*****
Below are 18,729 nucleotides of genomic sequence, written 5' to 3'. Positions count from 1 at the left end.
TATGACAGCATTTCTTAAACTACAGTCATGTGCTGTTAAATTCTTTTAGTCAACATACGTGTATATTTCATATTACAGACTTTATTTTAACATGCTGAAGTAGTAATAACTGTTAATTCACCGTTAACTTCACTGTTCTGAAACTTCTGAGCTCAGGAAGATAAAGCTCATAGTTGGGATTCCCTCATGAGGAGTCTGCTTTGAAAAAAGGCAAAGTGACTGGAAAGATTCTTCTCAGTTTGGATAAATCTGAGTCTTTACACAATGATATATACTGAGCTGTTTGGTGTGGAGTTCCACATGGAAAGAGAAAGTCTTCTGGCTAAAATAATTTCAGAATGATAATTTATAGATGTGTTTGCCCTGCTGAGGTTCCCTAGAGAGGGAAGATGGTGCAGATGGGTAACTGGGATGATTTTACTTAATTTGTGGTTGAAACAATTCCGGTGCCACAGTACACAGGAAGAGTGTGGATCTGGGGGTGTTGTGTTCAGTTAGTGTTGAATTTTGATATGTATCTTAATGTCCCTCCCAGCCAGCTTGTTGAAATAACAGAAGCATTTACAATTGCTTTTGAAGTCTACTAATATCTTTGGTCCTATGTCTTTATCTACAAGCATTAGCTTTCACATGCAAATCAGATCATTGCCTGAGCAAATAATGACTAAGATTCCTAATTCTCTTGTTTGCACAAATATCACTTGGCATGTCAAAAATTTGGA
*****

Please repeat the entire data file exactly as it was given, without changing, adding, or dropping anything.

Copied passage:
Below are 18,729 nucleotides of genomic sequence, written 5' to 3'. Positions count from 1 at the left end.
TATGACAGCATTTCTTAAACTACAGTCATGTGCTGTTAAATTCTTTTAGTCAACATACGTGTATATTTCATATTACAGACTTTATTTTAACATGCTGAAGTAGTAATAACTGTTAATTCACCGTTAACTTCACTGTTCTGAAACTTCTGAGCTCAGGAAGATAAAGCTCATAGTTGGGATTCCCTCATGAGGAGTCTGCTTTGAAAAAAGGCAAAGTGACTGGAAAGATTCTTCTCAGTTTGGATAAATCTGAGTCTTTACACAATGATATATACTGAGCTGTTTGGTGTGGAGTTCCACATGGAAAGAGAAAGTCTTCTGGCTAAAATAATTTCAGAATGATAATTTATAGATGTGTTTGCCCTGCTGAGGTTCCCTAGAGAGGGAAGATGGTGCAGATGGGTAACTGGGATGATTTTACTTAATTTGTGGTTGAAACAATTCCGGTGCCACAGTACACAGGAAGAGTGTGGATCTGGGGGTGTTGTGTTCAGTTAGTGTTGAATTTTGATATGTATCTTAATGTCCCTCCCAGCCAGCTTGTTGAAATAACAGAAGCATTTACAATTGCTTTTGAAGTCTACTAATATCTTTGGTCCTATGTCTTTATCTACAAGCATTAGCTTTCACATGCAAATCAGATCATTGCCTGAGCAAATAATGACTAAGATTCCTAATTCTCTTGTTTGCACAAATATCACTTGGCATGTCAAAAATTTGGA